9. Take advantage of being active while you can
“I wish I’d known when I had my first hip replacement at age 28 that those were going to be the ‘golden years’ with my arthritis. I would have traveled more, done some extreme sports and run with my kids more. I thought it was tough then but it’s so much harder now. I’ve had two hip revisions, four femur surgeries and a total hip, femur, and knee replacement and am praying I will be able to walk after rehab is over. ” — Alison M.
10 .Don’t underestimate the power of an anti-inflammatory diet
“I wish I had known about diet helping inflammation. I would have started earlier and maybe saved some joints from replacement a little longer.” — Alison M.
11. Get to be good friends with your physical therapist
“I wish I had known just how much time I’d spend in physical therapy! But it helps so get to your PT and listen to their advice.” — Alison M.
12. Get a second or third opinion
“I wish I knew that getting diagnosed isn’t necessarily a cut-and-dried thing. There are so many different types of arthritis and even the specialists can have a hard time telling them apart. I was first diagnosed with rheumatoid arthritis and now they just changed it to psoriatic.” — Carmen M., Los Angeles, California, psoriatic arthritis
13. Give pot (Cannabidiol oil) a try
“I wish I hadn’t been so scared of ‘pot.’ CBD oil has helped me so much with the pain and nausea I get as a side effect of my meds. I know it sounds weird but it’s not the kind of pot you get high from, and it’s provided a lot of relief for me.” — Carmen M.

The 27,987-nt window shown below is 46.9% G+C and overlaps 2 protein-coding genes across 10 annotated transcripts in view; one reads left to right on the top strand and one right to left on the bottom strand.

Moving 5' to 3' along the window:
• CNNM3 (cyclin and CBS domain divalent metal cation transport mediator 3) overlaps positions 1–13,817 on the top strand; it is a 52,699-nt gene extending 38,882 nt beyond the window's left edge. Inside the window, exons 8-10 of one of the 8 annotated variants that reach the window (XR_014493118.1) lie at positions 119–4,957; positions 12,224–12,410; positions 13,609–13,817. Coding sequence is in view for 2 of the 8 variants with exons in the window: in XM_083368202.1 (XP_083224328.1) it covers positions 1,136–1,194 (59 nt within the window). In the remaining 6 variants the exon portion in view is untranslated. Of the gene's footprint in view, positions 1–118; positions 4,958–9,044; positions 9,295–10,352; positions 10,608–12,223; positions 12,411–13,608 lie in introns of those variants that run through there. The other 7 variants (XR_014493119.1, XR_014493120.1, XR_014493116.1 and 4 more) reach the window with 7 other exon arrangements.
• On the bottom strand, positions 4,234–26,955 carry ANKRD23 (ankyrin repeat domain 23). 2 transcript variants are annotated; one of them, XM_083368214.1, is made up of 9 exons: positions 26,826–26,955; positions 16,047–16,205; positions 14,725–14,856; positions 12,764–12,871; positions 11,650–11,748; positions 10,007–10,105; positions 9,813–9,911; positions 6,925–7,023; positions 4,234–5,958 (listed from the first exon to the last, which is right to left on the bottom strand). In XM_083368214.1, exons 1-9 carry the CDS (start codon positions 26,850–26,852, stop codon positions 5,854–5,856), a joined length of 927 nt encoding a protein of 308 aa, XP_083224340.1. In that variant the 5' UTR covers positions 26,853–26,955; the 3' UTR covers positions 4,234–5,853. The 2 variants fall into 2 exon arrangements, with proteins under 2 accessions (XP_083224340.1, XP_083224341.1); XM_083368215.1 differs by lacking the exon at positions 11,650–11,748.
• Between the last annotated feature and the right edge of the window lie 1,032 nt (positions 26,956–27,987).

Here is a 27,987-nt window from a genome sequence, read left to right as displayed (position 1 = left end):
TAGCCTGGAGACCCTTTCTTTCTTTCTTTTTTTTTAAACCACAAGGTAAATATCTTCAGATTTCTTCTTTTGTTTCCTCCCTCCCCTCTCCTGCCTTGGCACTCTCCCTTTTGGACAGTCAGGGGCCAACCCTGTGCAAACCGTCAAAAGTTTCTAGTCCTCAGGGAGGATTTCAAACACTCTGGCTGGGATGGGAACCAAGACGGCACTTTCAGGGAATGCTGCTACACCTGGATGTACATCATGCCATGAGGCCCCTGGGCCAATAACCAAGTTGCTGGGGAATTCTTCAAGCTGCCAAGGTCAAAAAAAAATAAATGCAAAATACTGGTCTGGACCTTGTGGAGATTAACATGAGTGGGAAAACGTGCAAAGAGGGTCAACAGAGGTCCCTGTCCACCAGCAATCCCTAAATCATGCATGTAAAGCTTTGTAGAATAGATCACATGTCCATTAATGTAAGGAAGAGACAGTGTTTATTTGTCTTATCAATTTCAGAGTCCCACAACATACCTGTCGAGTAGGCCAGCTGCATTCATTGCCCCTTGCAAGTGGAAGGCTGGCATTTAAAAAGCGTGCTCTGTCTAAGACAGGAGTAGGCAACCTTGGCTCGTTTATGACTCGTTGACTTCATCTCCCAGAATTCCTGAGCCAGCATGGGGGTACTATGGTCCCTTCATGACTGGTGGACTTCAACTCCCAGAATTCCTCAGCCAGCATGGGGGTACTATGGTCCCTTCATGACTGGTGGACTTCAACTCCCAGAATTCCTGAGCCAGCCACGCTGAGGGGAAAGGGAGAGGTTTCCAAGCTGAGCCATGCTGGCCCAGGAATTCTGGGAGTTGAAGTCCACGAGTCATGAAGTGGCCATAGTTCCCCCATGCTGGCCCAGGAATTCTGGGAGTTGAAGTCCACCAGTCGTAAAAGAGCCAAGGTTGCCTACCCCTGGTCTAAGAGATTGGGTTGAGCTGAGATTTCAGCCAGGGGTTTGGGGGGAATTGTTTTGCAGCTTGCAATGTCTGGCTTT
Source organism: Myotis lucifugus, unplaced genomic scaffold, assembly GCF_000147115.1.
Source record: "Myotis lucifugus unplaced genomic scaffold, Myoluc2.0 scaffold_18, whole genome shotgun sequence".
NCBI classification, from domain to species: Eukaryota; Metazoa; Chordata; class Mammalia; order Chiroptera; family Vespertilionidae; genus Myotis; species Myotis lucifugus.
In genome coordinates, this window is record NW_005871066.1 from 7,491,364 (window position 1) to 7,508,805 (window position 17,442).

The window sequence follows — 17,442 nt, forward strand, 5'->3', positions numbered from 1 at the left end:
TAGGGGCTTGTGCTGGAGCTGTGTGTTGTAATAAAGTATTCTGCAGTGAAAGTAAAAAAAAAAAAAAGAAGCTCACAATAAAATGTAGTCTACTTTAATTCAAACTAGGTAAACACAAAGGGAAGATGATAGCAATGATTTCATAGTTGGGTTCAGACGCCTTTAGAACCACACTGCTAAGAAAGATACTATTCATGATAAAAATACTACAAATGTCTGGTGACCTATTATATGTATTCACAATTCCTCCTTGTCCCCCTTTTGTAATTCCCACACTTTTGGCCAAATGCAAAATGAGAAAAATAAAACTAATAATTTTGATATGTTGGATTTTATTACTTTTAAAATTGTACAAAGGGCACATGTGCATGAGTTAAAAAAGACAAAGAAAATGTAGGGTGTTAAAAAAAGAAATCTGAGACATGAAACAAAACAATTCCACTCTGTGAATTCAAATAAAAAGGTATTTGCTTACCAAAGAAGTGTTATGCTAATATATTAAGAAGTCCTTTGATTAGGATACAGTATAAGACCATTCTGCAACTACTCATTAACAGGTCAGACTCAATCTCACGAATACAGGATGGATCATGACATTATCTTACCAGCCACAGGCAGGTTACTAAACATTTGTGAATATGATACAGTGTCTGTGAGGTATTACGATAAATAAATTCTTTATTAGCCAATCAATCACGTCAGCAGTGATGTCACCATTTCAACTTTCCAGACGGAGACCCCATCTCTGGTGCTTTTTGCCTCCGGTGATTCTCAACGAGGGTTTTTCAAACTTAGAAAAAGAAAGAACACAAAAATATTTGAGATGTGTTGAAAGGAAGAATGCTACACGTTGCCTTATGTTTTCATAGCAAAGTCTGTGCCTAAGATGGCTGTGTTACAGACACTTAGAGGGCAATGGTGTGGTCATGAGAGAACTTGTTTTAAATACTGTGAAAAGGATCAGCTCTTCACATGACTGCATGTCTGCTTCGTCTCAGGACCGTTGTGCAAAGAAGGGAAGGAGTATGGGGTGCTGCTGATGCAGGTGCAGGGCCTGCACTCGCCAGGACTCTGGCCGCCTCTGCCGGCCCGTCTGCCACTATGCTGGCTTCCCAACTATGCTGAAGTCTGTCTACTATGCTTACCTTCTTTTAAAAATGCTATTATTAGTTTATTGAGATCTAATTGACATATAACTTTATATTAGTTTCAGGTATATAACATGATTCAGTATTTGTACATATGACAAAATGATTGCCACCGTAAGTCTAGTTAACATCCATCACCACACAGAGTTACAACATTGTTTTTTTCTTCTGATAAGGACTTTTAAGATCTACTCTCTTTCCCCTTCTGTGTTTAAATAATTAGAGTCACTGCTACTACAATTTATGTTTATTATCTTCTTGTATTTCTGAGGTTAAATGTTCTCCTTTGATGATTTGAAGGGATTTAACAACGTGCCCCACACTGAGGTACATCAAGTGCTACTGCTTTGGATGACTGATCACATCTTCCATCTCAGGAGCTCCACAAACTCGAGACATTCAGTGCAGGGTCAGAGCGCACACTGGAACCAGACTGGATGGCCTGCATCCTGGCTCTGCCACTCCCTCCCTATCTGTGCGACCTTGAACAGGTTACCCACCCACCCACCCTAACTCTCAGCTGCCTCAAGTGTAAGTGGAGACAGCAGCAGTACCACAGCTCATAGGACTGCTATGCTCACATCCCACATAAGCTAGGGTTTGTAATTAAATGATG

14. Watch out for depression
“I am in pain all the time. People don’t understand what living with chronic pain is really like. I’m in hell every day and I feel like I have no one to talk to about it. Last year I got really depressed but I was so focused on treating my arthritis I didn’t think to get help for my depression until my doctor brought it up.” — Melissa P., Minneapolis, Minnesota, rheumatoid arthritis
15. Exercise can really help
“Once I got on medication and started eating an anti-inflammatory diet, I was able to start exercising. I started with just walking and discovered it helped reduce pain. Eventually I moved up to running and I just did my first 5K race. Eating well and exercising is hard but not as hard as being in pain all the time.” — Melissa P.
16. Pay attention to the smaller joints too
“Weirdly, the place I feel the most pain is in my jaw. Thankfully my dentist recognized it as arthritis and sent me to a specialist. I just got a diagnosis and it has helped explain so many things.” — Martin T., Seattle, Washington, spondyloarthropathy
17. Get a wedding band with a hinge
“My knuckles swell every so often and makes it hard to wear my wedding ring, which my wife wasn’t exactly happy with. You can ask a jeweler to put a hinge on the band making it easy to take off and on.” — Martin T.
18. Arthritis isn’t just joint pain
“I wish I had known that arthritis has more symptoms than just pain and stiffness in the joints. I had this weird collection of symptoms that I couldn’t explain, like sores in my mouth, eye issues, flaky skin, and problems peeing. My general practitioner first said maybe it was AIDS?! I guess that was one way to make me grateful to get an arthritis diagnosis.” — Kate S., Houston, Texas, reactive arthritis
19. Don’t push yourself
Take it easier on your body. Limit mowing, shoveling, lifting … every sports injury counts later. — Linda on the CreakyJoints Facebook page
20. Even over-the-counter meds can have life-changing side effects
“I wish I knew that NSAIDS, like ibuprofen, would give me kidney disease. I would have tried to deal with the pain without pills.” — Mary R., Westerville, Ohio, osteoarthritis